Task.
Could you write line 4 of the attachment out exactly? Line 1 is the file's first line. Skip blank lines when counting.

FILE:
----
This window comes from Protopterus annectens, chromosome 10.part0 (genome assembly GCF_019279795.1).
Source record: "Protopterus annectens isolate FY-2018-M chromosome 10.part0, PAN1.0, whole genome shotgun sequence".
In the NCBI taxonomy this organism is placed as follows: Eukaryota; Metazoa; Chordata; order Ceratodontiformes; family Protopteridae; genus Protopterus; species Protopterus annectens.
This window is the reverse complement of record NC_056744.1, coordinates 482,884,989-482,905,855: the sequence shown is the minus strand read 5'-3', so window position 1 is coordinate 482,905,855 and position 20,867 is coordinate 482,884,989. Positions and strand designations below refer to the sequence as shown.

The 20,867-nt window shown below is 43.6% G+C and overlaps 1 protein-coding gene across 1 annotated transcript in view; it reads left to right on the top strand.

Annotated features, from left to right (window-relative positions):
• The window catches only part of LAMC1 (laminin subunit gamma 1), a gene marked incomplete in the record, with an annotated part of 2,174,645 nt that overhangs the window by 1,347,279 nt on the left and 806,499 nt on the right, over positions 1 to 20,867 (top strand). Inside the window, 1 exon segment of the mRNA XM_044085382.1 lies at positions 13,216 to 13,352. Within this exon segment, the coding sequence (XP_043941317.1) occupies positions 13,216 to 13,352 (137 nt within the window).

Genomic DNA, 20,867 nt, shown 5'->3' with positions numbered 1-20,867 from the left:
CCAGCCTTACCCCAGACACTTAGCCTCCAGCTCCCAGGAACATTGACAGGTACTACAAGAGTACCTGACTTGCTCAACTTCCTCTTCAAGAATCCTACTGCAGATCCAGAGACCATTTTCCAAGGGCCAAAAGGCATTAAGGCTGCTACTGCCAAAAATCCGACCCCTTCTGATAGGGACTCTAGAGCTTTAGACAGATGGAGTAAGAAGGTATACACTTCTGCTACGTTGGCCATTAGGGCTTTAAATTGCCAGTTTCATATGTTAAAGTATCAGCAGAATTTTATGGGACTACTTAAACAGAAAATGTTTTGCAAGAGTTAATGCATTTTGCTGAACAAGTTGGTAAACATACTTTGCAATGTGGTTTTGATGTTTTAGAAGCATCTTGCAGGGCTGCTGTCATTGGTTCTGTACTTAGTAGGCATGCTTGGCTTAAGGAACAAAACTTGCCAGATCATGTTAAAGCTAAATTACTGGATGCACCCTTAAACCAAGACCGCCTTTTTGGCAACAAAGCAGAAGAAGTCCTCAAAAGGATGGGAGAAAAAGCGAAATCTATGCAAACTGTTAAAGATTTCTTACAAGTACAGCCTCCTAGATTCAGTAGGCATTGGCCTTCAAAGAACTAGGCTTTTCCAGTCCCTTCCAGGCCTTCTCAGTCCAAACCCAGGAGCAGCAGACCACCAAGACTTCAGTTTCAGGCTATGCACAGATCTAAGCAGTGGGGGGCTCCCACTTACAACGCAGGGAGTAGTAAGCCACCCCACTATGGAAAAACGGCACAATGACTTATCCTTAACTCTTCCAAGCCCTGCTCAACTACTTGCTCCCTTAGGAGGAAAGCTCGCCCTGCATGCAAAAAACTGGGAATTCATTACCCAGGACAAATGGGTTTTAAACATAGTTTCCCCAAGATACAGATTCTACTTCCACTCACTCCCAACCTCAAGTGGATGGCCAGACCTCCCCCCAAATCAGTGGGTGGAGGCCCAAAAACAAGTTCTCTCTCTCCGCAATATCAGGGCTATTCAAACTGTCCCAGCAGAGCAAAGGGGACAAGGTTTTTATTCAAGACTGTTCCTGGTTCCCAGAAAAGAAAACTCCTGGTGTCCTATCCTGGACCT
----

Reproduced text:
This window is the reverse complement of record NC_056744.1, coordinates 482,884,989-482,905,855: the sequence shown is the minus strand read 5'-3', so window position 1 is coordinate 482,905,855 and position 20,867 is coordinate 482,884,989. Positions and strand designations below refer to the sequence as shown.